Washington dust 12 gradeWe were navigating mostly by GPS during this leg and so didn’t notice that there was a 12% downgrade to Chelan Falls.  This by itself would be intimidating enough for a towing-trainee but it was compounded by a strong wind and blowing dust.  When Eleanor spotted this sign she knew she was in for some excitement.

Going down is always harder than going up, at least psychologically.  The sensation of a trailer pushing causes many people to ride the brakes down the hill, which is of course a mistake because on a long grade you’ll have overheated brakes or perhaps no brakes at all.

So I took the opportunity to teach Eleanor the right way to get down a steep hill without melting the brake discs.  She got a little sweaty but she managed and it was—I hope—a confidence-building experience.

In any case, a nice public park awaited us at the bottom of the hill, at Beebe Bridge Park, along a river.  While setting up we found two empty metal cannabis tubes abandoned next to our site.  Hadn’t seen that before.  (It’s legal here.) I don’t care if people want to smoke the stuff, but sheesh, at least throw away your trash!

Beebe Bridge Chelan Falls Airstream

We set the Airstream up a few miles away from the ferry dock and caught the Lady Express at 8:30 am the next morning.  The Lady Express is the “quick” boat, an all-aluminum ferry with twin turbodiesel engines and forty-inch propellers that push it up the lake at 24 MPH.  It’s a fun ride on a sunny day.

Chelan WA Lady of the Lake and Lady Express

The Lady of the Lake is on the left in the photo above. It is larger and slower (about 14 MPH), taking 4 hours to travel the length of Lake Chelan.  The Lady Express is at right.  Because of the way the schedules work, the ideal play for daytrippers (in the summer) is to take the Lady Express north in the morning to arrive at Stehekin by 11:00, then pick up the Lady Of The Lake at 2:00 for the return trip.  That gives you the maximum time in Stehekin.

Lake Chelan jetskiiers

The ferry attracts jetskiiers along the southern portion of the lake, where the vacationer are clustered.  This part of the lake relatively calm (especially compared to the “narrows” section further north) so sometimes the only waves the jetskiiers can find to play on are those created by the ferry boats.  It’s a lot like watching dolphins bow-riding waves in front of ships.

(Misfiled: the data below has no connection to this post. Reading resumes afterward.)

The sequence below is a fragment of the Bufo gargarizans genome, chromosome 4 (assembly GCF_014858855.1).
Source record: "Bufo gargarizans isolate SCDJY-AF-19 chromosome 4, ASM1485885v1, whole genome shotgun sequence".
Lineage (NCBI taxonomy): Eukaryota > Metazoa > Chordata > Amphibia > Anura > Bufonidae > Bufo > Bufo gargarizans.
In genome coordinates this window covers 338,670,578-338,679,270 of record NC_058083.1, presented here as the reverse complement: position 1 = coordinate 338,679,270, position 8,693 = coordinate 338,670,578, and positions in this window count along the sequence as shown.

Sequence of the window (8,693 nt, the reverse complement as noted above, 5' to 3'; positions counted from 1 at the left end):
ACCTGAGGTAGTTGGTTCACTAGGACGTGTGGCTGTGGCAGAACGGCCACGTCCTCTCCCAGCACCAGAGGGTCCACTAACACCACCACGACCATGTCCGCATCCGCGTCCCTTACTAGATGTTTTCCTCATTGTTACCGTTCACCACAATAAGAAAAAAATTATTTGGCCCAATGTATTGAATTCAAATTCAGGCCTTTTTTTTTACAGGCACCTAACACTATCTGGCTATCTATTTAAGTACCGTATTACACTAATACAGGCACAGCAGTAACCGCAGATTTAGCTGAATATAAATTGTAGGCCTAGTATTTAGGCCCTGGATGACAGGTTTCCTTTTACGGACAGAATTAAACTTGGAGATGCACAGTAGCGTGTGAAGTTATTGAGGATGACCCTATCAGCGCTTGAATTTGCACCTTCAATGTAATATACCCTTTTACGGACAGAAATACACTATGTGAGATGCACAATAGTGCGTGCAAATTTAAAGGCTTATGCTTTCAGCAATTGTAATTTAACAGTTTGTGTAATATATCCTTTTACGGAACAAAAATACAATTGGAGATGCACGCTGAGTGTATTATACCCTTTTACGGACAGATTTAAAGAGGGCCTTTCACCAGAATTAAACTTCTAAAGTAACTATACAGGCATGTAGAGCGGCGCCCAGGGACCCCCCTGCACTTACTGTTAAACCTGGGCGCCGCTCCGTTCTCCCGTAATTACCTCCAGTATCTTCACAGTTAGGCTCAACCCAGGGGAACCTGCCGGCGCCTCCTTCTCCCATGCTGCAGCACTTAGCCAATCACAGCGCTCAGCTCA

Chelan WA vineyards

The area around Chelan reminded us of Lake Como in Italy, a little.  Add in a few old stone estates, olive trees, and walking trails up into the hills and it would be a lot closer.

Lake Chelan Airstream

Of course, in Italy you probably wouldn’t find an Airstream parked on the hillside …

Stehekin is an unusual outpost.  One person described arriving as being “like summer camp.” The moment you land there are people waiting to greet you, direct you to the Rainbow Falls tour or the NPS Visitor Center or the Lodge, and dusty red buses to haul you around.  There are only a few things to do there, and since the local economy is entirely built on tourism, they want to make sure you have a chance to enjoy everything.

Stehehkin welcome home

Stehehkin Rainbow FallsIt’s a bit funny when you see all the cars parked in Stehekin and reconcile that with the facts: there are only 80 year-round residents, there is only one road, and it’s just 13 miles long.  Of course, the population is quite a bit bigger in summer with tourists in town, including dozens of hikers.

Three hours in a tiny village might seem like a long time but it flew by for us.  We checked out Rainbow Falls, ate lunch at the famous local bakery, walked two miles back to town, and then hit the Visitor Center.  There’s so much to see, photograph, taste … and no distractions. Zero cell service, a feature I’m coming to appreciate because it is so rare.  Most of the time I need to be connected, but when I am taking a day off it’s nice to see the phone enforce it with a “No Service” indicator.

There are other ways to get here.  Next time I want to hike in, taking a couple of days to explore some of the Cascades trails.  You can use the Lady Of The Lake to help with that, either getting dropped off or picked up at a few “flag stops” along the lakeshore.  In places where there is no dock the steel-hulled boat just runs aground lightly, then extends a gangplank to pick up hikers.